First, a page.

Minister Caines continued, “I made it clear in this meeting that my office is always open and available to meet with them to discuss any concerns they may have regarding any application process.”

“The key point I spoke of is maintaining the delicate balance of ensuring transparency, fairness and a seamless process for expatriate workers while ensuring Bermudians are given the opportunity to grow and develop in local and international business. Bermuda will be a place where everyone has equal access to opportunity, thus ensuring a cooperative relationship between businesses and Bermudians.”

“These consultative meetings will continue as it is important to hear the views and opinions of all key stake holders.”

Update 11.41am: Minister of National Security Wayne Caines said, “It was the intention of this government to deliver legislation in February, however as a result of ongoing critical analysis by the Bi-Partisan Immigration Working Group, it was advised this be postponed to ensure delivery of comprehensive legislation that fully encompasses Bermuda’s needs.”

“As the Minister now responsible for immigration, moving this legislation forward is a priority for me. I will continue the good work of Minister Brown and put forward sound legislation that is in the best interest of all Bermuda.”

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Comments (23)

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  1. ace bie says:

    This from Caines: “These consultative meetings will continue as it is important to hear the views and opinions of all key stake holders.”

    Does this mean more consultation on top of the Immgration Reform Group’s report?

  2. Stephen Thomson says:

    Declining population and aging population kills business. If business is shrinking they can’t and won’t hire.
    Population growth creates jobs.
    Immigration growth is critical to Bermuda’s success.
    It’s way way past time.
    The sensible and logical thing to do is to immediately welcome and give status to PRC’c.
    They are the ones committed to Bermuda. They are the ones that have been here for over 30 years.
    Wow, is it really that complicated?
    We are ridiculously slow moving and it’s killing the island.

    • Toodle-oo says:

      ~Wow, is it really that complicated? ~

      When you’re trying to figure out how to get their money without giving them the vote , then yes it is that complicated.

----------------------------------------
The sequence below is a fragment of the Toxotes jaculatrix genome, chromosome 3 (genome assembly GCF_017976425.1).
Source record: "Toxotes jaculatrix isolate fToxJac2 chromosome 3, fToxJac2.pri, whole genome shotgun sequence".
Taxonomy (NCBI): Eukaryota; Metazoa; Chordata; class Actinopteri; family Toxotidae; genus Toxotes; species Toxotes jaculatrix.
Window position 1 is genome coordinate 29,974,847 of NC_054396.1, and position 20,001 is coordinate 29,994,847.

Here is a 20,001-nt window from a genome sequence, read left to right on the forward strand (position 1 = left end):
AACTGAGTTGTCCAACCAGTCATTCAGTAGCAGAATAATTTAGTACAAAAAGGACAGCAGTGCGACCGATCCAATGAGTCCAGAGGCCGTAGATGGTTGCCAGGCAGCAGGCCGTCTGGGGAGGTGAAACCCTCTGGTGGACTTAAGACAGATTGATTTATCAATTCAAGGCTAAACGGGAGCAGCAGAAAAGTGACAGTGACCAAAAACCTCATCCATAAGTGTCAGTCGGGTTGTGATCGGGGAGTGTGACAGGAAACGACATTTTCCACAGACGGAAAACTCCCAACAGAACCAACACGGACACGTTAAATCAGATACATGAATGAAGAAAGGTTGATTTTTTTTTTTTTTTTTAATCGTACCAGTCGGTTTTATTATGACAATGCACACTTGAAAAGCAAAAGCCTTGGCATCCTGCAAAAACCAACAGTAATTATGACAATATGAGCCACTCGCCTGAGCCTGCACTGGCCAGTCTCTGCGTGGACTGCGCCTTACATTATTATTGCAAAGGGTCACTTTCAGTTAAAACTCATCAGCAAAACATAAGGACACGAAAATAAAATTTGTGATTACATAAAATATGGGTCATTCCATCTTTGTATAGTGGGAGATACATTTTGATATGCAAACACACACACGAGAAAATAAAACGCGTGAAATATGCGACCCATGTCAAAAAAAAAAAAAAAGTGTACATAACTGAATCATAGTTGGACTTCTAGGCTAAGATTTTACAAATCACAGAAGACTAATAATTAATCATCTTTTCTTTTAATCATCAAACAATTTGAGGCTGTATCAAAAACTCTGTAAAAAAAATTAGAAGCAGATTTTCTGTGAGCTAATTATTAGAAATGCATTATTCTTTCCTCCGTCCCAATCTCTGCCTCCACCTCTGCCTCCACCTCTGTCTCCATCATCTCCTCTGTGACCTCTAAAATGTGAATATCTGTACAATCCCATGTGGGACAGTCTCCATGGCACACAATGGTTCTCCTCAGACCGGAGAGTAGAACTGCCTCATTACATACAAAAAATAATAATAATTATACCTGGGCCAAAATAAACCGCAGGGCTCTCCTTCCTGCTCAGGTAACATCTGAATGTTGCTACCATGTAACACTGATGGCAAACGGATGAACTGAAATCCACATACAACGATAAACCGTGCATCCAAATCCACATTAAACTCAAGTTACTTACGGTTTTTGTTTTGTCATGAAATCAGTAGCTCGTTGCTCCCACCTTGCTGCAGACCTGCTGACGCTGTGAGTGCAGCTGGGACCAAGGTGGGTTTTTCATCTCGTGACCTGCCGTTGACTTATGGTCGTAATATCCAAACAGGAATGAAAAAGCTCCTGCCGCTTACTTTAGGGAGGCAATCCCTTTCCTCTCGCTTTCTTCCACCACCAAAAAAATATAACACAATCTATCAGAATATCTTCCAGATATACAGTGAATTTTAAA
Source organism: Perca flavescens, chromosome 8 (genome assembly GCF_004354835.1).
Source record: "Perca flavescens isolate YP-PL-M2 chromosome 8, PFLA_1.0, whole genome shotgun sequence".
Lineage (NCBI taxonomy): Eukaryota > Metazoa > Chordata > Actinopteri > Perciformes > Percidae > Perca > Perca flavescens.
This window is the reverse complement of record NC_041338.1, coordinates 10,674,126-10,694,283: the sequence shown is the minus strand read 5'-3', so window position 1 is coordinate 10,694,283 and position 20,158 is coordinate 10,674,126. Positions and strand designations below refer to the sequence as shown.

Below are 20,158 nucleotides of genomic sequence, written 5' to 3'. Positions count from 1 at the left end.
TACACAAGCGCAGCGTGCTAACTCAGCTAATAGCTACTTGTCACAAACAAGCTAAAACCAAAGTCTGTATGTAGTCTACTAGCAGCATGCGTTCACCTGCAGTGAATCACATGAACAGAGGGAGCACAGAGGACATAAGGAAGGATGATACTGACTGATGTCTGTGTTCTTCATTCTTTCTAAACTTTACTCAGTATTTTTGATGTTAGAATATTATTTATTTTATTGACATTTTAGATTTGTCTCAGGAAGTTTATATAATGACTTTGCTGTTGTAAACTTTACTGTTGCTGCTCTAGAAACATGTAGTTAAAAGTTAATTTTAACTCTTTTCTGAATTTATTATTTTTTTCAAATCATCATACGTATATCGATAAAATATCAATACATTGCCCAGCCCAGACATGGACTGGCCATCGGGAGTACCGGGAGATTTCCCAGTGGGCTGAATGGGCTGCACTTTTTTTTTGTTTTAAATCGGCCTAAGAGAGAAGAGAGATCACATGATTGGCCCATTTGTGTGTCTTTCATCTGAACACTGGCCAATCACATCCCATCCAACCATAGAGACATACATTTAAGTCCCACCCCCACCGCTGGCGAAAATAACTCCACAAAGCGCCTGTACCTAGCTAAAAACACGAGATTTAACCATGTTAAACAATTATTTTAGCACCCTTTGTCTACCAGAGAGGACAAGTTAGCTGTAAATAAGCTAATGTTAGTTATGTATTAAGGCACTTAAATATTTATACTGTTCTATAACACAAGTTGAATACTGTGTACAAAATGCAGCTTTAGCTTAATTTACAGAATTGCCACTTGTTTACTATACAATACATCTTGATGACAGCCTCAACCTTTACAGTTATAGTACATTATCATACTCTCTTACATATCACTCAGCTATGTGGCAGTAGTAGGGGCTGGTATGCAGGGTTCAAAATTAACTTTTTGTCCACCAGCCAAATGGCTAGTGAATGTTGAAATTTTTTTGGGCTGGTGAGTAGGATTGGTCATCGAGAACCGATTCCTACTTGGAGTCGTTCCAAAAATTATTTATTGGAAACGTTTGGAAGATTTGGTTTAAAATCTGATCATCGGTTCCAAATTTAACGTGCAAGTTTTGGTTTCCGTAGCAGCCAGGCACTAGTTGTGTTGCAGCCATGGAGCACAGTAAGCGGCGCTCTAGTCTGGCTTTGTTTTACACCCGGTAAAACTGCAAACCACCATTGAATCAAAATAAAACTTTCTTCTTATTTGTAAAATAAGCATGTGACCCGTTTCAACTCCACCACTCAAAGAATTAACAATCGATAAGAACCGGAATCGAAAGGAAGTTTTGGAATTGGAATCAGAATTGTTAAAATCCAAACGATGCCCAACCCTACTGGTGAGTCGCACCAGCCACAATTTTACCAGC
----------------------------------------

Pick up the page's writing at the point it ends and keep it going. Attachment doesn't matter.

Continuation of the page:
• sandgrownan says:

      You forgot to add, stop being dicks with work permit applications.

    • WHAT? says:

      You sound just like Micheal Fahy former Immigration Minister.The same person who the OBA distance themselves from the last election. The same person who cause the OBA with this stupid idea/push to lose the election. White and black Bermudians did not like his views. The new OBA doesn’t even want him in the party.

      • sandgrownan says:

        You don’t have to like it, fact is, it’s the only thing that will save Bermuda. Why can’t you get that in your skull?

    • Stand For Truth says:

      Stephen Thomson the population would not be ageing if there was not intentional economic warfare/terrorism waged against those whose ancestors built this Island with their blood, sweat and tears and are leaving the Island even though they have degrees and are not being hired.

      They are being told they are over qualified or under qualified. And then those same immigrants who have come here and got their status and now have businesses look to employ other immigrants, or they pay slave wages, which no Bermudian in their right mind would survive off.

      They only group of people who are spreading this propaganda are certain people and then who have some people who would like to be them regurgitating the same propaganda.

      These same people would like Bermuda to become the next Monte Carlo.

      • sandgrownan says:

        That’s a whole pile of hatred filled stupidity right there.

      • Boob hoo says:

        wow, another moron.
        The reason you’re not successful, Stand for truth, is because you’re stupid.